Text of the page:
Sunday, July 25, 2010

Does Mathematical Poetry Do Math?

The comment Below was originally posted as a comment on Bob Grumman's blog but it did not show up on his comments so I will post it here.
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Does mathematical poetry ‘do’ math?

This is an excerpt from Bob Grumman’s blog where he and Gregory Vincent St. Thomasino are debating mathematical poetry. I have taken a small yet important few lines from the discussion to add my own thoughts. Gregory is green text Bob is Blue and I am white.

Gregory says: And I would offer, for starters:
1) It is a fallacy to think mathematical poetry is “doing math.”
Bob says: What is it doing?
Gregory says: The “sum” of a mathematical poem need not be the same for everyone.
Bob says: As in pure mathematics, it has to have the same value for everyone although it need not be “the same” for everyone. Just as in pure math, two plus two can be eight minus two as well as four.

Here is where I have inserted my responses:
Gregory says: And I would offer, for starters:
1) It is a fallacy to think mathematical poetry is “doing math.”
Bob says: What is it doing?
Kaz says: I feel very strong that Gregory’s viewpoint on this is too narrow. Mathematical poetry does do math the same as any applied mathematical problem does math. It just requires more math operations than pure math problems of the same size.
Gregory says: The “sum” of a mathematical poem need not be the same for everyone.
Kaz says: This is not what I would consider the correct verbiage for Gregory’s expression yet the essence of what he said is very true. Let me refine it a bit: “The answer of a mathematical poem is never the same for any two or more people.” In fact it is never the same for one person. There are different levels of answers for the reader if the mathematical poem is of any poetic value.
Bob says: As in pure mathematics, it has to have the same value for everyone although it need not be “the same” for everyone. Just as in pure math, two plus two can be eight minus two as well as four.
Kaz says: I have a question for you Bob. Would you say the value of a poem has to be the same for everyone that reads it? Of course not – everyone gleans different meaning from the metaphors among other things based on their own past and personal experience. It is no different for equational poetry/mathematical poetry. Not only are there different values for each reader of the mathematical poem there are also a multitude of different values for a single reader of a mathematical poem. (If it is read correctly) However, to Bob’s credit, I believe that he is using the right word to describe the terms in a mathematical poem. That very important word is “value”. Value is what makes it mathematical. A year ago, I erroneously thought that we were using words as if they were numbers and stated so in the introduction on my blog even though my intuition told me they were numbers, I could feel the numbers, yet, I didn’t push my mind to the realization that they were indeed numbers. I have now made the connections to realized it. I have realized that Value is quantity. In other words quality is really a cluster of quantities, however, all of the quantities have not been defined, and in addition, they don’t have to be. As long as you realize that each element in the cluster can be defined as quantities. For example in Gregory’s mathematical poem “ to+to= too” the poem has values in it yet you have to ‘see’ it that way. In other words you have to assign it value if you want to literally ‘do’ the math. In this example “to” and “too” both have value. One example is that the poem reads “2 + 2 = 4” it also can be read as “great + great = greater” and we can assign “great” to equal 100 so his poem can also mean 100 + 100 > 100 ; I can go on and on assigning new values - The bottom line is that the math is embedded in the poem but one must realize there are many answers – of course! This is why mathematical poetry is poetry (or art) instead of science. If poems had only one answer they would be science not poetry. One brings value and meaning to any poem that one reads and one brings value and meaning to mathematical poems the same way. The numbers are there you just have to assign them or just feel them the way you would a physics problem.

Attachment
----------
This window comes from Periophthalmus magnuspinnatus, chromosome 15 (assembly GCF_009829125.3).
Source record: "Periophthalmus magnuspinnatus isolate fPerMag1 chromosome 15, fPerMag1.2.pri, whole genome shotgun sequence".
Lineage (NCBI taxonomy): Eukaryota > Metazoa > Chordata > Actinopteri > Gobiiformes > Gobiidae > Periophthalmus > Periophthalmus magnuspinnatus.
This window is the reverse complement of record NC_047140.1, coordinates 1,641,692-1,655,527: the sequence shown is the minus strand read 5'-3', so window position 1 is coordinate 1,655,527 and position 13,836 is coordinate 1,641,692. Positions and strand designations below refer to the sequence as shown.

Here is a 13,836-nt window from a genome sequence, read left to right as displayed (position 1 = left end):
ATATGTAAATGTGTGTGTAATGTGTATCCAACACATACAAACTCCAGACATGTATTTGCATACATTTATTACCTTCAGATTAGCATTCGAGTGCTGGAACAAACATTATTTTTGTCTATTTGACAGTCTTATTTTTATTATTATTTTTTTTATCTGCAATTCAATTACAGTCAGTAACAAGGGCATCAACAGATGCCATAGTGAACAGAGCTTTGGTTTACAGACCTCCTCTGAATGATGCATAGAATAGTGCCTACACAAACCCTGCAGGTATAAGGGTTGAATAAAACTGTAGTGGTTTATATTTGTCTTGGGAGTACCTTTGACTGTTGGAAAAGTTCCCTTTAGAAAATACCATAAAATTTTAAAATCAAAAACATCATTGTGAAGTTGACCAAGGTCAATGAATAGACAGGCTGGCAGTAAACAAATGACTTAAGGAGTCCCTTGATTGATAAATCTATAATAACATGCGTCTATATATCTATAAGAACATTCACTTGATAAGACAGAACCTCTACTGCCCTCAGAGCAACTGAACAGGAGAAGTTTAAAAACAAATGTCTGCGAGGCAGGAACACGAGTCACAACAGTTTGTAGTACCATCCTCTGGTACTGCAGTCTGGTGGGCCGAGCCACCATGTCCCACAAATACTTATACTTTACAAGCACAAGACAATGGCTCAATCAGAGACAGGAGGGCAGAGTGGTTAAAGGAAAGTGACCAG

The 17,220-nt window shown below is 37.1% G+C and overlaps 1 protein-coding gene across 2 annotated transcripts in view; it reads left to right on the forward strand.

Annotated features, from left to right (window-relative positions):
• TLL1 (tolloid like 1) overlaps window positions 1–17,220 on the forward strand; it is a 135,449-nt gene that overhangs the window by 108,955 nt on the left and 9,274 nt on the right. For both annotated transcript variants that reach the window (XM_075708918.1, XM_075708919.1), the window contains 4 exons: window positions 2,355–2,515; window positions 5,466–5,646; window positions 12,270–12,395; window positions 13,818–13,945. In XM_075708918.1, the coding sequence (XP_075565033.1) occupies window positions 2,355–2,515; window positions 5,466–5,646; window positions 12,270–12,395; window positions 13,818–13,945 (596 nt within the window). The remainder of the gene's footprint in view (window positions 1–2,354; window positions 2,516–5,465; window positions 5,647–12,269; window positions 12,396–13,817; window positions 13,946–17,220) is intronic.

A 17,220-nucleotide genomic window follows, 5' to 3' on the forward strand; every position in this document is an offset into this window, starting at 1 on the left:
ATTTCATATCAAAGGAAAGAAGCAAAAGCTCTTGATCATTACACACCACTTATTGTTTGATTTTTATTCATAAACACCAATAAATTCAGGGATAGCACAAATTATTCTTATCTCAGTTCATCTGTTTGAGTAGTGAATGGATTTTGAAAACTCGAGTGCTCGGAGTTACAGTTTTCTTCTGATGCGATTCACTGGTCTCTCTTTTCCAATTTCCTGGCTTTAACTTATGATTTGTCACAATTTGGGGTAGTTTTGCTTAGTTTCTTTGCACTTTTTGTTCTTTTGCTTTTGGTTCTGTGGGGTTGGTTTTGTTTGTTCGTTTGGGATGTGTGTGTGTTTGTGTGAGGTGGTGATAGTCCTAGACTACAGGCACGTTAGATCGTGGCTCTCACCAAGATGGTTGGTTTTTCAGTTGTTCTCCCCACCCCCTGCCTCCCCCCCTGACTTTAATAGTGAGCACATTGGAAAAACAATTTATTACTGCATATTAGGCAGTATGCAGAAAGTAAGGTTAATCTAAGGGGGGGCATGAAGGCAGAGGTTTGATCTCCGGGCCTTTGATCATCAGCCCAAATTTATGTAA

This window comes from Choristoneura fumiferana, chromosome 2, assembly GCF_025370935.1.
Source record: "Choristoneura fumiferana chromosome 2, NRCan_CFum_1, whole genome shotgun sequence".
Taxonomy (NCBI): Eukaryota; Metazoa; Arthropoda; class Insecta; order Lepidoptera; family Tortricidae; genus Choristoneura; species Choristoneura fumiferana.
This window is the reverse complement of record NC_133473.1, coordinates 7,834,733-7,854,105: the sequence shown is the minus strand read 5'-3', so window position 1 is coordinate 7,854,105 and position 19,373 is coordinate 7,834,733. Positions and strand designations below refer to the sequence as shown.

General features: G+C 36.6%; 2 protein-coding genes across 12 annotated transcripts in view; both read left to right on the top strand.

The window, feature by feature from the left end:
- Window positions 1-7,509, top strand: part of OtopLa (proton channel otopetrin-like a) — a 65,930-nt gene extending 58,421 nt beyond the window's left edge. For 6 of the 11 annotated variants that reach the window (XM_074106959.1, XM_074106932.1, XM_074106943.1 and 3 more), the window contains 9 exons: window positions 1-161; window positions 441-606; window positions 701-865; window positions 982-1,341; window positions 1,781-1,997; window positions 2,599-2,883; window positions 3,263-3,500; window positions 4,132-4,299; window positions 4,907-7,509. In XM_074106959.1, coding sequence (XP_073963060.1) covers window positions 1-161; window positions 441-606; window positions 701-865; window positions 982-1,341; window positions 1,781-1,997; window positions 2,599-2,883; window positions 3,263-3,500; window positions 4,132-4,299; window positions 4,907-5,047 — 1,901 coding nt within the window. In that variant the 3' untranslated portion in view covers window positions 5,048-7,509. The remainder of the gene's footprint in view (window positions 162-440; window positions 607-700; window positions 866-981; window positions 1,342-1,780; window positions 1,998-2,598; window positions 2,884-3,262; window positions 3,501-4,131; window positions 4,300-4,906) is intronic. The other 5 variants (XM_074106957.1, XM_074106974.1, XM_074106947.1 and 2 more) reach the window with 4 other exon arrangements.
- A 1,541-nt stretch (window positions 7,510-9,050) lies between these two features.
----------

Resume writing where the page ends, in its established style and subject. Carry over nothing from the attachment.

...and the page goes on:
5 comments:

Anonymous said...

a rare event. i will support bob's statement, if i read it to be containing a reference to the archetypal: "has to have the same value for everyone although it need not be “the same” for everyone."

i may be wrong, but he seems to be writing in terms of an archetypal 'same value for everyone' hence his 'need not be "the same" for everyone".

bob does have a tendency by trying to be overly clear (sometimes clever) to obfuscate.

karl kempton

Kaz Maslanka said...

Hi Karl,
This archetypical quest should be the quest of all art however, we are not talking about quest; we are talking about the mechanics of mathematical poetry.

Thanks,
Kaz

JoAnne said...

"When I use a word," Humpty Dumpty said, in a rather scornful tone, "it means just what I choose it to mean - neither more nor less."
"The question is," said Alice, "whether you can make words mean so many different things."
"The question is," said Humpty Dumpty, "which is to be master - that's all."
Through the Looking Glass.

Kaz Maslanka said...

Humpty obviously does not understand poetics.

Kaz Maslanka said...

In all seriousness, I hope this makes sense to those who question whether mathematical poetry 'does math'.

K

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